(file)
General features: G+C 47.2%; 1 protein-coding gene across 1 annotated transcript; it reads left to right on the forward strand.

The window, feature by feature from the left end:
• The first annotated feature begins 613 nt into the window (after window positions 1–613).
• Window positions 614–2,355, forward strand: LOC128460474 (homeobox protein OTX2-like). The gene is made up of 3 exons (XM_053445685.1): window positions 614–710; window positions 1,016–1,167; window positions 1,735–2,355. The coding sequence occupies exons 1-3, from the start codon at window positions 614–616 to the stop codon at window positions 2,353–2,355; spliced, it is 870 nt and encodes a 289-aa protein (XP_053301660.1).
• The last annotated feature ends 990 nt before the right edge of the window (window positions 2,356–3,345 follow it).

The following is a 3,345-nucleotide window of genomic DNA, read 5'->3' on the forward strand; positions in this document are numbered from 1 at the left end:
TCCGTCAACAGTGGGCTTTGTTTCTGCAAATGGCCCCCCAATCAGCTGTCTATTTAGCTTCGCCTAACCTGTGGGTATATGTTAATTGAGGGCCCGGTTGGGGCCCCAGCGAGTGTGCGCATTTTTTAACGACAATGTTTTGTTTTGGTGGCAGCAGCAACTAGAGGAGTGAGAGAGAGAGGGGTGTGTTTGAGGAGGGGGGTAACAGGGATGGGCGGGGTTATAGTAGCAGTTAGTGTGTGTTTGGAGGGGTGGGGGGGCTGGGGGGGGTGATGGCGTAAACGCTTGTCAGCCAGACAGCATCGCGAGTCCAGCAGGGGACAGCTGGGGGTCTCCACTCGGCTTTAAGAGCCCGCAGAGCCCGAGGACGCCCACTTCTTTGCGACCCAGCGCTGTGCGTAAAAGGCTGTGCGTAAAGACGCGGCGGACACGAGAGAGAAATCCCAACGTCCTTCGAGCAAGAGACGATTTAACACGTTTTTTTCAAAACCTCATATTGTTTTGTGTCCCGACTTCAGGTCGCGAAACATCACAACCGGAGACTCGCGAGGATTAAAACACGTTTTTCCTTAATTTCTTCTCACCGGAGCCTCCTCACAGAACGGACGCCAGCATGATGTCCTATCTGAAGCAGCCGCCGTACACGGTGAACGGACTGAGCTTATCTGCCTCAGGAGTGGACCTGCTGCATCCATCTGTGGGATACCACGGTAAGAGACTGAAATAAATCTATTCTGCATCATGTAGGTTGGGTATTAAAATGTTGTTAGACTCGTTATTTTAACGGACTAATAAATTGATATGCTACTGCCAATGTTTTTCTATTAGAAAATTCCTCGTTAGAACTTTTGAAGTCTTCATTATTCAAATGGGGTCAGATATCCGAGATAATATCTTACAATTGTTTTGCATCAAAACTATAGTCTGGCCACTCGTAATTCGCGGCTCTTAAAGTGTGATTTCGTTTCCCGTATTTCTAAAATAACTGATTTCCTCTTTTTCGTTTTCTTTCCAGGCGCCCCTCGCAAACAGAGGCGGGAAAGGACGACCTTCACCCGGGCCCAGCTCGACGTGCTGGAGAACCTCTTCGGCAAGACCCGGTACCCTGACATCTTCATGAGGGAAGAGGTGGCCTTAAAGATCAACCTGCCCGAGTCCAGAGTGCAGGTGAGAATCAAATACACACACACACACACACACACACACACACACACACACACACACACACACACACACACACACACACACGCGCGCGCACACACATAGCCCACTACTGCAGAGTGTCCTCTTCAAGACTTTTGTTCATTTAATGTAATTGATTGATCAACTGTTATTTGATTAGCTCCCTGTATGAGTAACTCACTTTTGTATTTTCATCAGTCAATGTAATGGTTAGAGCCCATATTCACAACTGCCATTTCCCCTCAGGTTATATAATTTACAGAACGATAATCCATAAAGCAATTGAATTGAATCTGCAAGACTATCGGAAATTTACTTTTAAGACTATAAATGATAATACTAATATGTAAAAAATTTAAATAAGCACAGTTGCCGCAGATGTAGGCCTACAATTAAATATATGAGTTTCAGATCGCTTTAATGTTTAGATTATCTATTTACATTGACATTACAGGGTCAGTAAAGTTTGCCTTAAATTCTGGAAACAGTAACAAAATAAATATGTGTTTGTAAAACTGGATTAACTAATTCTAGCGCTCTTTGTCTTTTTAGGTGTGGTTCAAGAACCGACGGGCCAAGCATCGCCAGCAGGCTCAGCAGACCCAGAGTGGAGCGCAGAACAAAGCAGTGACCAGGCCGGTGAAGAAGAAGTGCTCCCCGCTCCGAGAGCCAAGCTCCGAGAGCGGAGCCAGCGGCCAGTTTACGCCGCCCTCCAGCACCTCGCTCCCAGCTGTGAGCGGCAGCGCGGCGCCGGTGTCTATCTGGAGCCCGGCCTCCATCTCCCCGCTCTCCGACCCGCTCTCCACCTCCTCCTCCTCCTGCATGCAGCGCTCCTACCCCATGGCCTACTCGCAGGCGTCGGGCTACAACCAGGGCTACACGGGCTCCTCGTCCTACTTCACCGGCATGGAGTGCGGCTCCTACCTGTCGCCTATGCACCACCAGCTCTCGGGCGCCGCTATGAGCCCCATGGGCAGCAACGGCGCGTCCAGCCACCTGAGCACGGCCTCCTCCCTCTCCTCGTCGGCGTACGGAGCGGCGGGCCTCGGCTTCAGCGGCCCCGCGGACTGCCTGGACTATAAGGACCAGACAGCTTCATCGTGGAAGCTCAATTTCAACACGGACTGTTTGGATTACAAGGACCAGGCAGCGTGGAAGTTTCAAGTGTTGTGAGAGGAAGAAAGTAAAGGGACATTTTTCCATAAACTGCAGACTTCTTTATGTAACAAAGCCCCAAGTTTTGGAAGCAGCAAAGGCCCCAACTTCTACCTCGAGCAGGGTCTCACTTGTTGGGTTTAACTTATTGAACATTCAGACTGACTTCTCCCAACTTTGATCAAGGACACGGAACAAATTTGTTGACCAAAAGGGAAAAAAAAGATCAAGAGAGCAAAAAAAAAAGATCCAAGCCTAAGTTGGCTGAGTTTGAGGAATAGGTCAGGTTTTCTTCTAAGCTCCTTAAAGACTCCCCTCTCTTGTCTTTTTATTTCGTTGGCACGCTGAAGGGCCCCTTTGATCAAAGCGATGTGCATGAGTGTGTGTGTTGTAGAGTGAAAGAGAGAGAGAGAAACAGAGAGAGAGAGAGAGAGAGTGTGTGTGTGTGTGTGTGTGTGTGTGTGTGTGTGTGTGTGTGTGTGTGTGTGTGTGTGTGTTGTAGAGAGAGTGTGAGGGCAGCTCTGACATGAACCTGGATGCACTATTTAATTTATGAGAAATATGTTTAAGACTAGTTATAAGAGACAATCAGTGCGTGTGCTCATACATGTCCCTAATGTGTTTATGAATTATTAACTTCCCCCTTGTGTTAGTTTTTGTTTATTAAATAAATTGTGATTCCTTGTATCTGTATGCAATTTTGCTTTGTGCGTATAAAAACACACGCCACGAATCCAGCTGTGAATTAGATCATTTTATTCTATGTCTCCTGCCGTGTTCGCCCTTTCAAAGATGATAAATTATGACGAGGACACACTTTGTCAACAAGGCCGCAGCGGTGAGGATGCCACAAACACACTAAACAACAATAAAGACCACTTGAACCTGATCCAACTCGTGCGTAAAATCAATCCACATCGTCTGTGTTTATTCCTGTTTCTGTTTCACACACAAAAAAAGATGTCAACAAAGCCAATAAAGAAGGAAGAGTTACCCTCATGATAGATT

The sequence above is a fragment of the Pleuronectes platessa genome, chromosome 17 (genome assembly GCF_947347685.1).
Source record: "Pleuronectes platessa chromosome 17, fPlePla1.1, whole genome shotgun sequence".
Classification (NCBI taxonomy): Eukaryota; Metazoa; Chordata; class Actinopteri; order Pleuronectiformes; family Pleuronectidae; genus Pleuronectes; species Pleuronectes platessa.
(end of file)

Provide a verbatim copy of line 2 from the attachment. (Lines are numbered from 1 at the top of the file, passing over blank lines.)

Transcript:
The window, feature by feature from the left end: